|Subject: SMH: Australian Spies Knew Balibo
Five at Risk
Sydney Morning Herald July 13, 2000
Our spies knew Balibo five at risk
By MARIAN WILKINSON
An Australian intelligence agency learned from an intercepted Indonesian Army radio message that Australian television crews were in danger and would be targeted, hours before the October 16, 1975, attack at Balibo in East Timor, a new book has revealed.
But the Defence Signals Directorate (DSD) withheld the radio intercept from Canberra apparently to prevent the then prime minister, Mr Gough Whitlam, or his key ministers from trying to intervene to save the journalists. The authors say the DSD did not want to risk alerting the Indonesian military that its secret signals were being routinely broken by Australia.
Five TV newsmen - Greg Shackleton, Gary Cunningham and Tony Stewart of Channel 7, and Malcolm Rennie and Brian Peters of Channel 9 - were deliberately killed several hours later by Indonesian special forces seizing Balibo and other towns on East Timor's border in a covert invasion.
After the attack, the DSD issued a more innocuous translation of the intercepted message to the small high-level circle of politicians, defence and foreign affairs chiefs.
The disturbing disclosures are made in a new book on the deaths of the five newsmen by Australian National University defence expert Professor Desmond Ball and The Sydney Morning Herald's foreign editor, Hamish McDonald, called Death in Balibo, Lies in Canberra.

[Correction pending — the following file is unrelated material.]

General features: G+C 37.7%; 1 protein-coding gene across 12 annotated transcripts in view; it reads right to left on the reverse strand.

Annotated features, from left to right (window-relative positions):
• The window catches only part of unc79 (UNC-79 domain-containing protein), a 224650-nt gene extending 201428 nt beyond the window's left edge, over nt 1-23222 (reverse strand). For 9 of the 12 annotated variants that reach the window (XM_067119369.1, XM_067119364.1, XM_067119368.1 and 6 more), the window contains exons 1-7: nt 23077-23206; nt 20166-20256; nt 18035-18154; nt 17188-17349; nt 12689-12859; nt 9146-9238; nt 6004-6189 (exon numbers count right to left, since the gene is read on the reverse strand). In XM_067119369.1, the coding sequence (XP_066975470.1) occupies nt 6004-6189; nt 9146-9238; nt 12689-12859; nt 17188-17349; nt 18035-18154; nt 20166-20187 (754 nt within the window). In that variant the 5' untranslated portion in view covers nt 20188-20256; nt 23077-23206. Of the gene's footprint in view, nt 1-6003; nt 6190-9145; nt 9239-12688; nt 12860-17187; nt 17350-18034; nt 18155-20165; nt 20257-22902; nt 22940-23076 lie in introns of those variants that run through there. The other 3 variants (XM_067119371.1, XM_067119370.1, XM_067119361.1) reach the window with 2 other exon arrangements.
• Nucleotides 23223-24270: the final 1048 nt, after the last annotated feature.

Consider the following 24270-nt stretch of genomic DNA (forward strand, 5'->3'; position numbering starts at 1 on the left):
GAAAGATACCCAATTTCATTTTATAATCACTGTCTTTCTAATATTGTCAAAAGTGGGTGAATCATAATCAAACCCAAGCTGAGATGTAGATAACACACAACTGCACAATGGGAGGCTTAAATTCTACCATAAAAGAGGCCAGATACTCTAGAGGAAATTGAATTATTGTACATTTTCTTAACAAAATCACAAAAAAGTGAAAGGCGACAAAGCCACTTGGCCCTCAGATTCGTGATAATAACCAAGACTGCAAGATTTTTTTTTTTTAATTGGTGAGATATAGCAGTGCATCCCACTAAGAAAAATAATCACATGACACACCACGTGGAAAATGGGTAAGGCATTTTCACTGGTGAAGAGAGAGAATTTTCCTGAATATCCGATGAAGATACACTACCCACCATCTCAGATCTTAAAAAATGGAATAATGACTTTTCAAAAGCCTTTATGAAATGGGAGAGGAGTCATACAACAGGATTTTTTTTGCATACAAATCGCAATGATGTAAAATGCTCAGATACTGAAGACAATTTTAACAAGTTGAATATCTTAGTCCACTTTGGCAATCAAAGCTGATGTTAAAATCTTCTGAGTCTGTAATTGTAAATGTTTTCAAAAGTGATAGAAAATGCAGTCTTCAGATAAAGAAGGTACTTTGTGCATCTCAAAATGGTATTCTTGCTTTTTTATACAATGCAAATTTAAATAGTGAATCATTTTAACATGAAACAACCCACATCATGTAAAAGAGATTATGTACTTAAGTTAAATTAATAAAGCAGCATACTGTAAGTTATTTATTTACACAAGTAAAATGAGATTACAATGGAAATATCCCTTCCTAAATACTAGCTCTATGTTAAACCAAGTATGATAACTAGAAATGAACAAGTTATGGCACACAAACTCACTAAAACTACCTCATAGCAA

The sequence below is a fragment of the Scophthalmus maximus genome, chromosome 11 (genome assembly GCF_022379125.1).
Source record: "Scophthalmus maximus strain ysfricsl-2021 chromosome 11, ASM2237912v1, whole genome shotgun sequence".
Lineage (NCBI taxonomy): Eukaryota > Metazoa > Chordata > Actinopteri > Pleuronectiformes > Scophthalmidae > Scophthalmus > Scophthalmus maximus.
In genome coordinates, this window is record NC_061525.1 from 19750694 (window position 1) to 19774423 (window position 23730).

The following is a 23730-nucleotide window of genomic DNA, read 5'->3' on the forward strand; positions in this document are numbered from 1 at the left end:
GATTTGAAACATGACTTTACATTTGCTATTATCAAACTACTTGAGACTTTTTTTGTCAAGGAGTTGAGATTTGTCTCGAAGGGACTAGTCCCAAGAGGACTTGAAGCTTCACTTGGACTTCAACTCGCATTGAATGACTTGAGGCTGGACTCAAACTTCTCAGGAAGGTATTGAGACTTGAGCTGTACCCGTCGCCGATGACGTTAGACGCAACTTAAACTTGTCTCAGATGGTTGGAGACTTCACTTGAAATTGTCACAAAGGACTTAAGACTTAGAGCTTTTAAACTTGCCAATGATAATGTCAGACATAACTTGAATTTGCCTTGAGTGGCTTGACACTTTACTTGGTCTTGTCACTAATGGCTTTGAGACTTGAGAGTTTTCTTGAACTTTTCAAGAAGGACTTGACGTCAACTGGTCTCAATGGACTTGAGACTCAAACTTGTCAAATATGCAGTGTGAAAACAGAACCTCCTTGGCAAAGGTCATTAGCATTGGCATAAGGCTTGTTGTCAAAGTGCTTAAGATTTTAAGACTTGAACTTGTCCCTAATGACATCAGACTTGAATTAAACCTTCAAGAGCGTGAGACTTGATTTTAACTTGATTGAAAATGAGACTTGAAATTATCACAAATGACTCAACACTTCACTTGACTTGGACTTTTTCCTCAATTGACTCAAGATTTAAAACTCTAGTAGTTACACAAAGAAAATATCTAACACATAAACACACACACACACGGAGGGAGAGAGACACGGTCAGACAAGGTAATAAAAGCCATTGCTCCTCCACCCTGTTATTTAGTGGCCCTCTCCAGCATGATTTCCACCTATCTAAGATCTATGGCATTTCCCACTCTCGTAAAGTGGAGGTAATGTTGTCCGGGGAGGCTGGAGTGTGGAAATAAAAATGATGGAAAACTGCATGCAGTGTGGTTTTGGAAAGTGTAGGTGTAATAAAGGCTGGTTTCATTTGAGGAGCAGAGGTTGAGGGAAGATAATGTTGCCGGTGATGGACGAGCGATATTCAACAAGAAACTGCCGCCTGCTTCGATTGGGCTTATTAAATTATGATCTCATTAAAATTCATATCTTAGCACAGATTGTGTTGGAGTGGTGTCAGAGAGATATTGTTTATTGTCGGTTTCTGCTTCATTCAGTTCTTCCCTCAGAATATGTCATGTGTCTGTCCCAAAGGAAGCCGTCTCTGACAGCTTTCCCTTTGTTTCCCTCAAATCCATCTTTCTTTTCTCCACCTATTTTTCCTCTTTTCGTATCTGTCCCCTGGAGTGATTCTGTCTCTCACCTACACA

Also disturbing is the revelation that records of both the original and subsequent translations of the top-secret intercepts are missing from the DSD archives, and from a closely held "Blue Book" of
Balibo-related material that has been guarded by a specially appointed custodian within the Defence Intelligence Organisation in Canberra since the late 1970s.
The disclosures are certain to bring calls for a judicial inquiry into the Balibo killings.
The authors charge that Canberra's complicity in the Indonesian effort to annexe then Portuguese Timor by force are behind cover-ups that continue today.
They also question the apparent unwillingness of Mr Tom Sherman, the Federal Government's special investigator into the newsmen's deaths, to follow leads given to his second inquiry in 1998-99 into the intelligence cover-up.
The authors call for the opening of all Balibo records, arguing that Jakarta was well aware of United States and Australian capabilities at the time, and has since replaced the World War II-era encryption machines it used in 1975 with more secure computerised systems and landlines.
"The Australian-Indonesian relationship has been more damaged by the widespread feeling among the general public that the official relations are enmeshed in lies and deceit," they write. "This can only be rectified by the release to public scrutiny of all official records, including signals intelligence material, relating to the tragedy."
The book details how the Indonesian invading force commanded by Colonel Dading Kalbuadi learned of the presence of Australian and Portuguese TV crews at Balibo by listening to radio messages between Fretilin commanders in East Timor.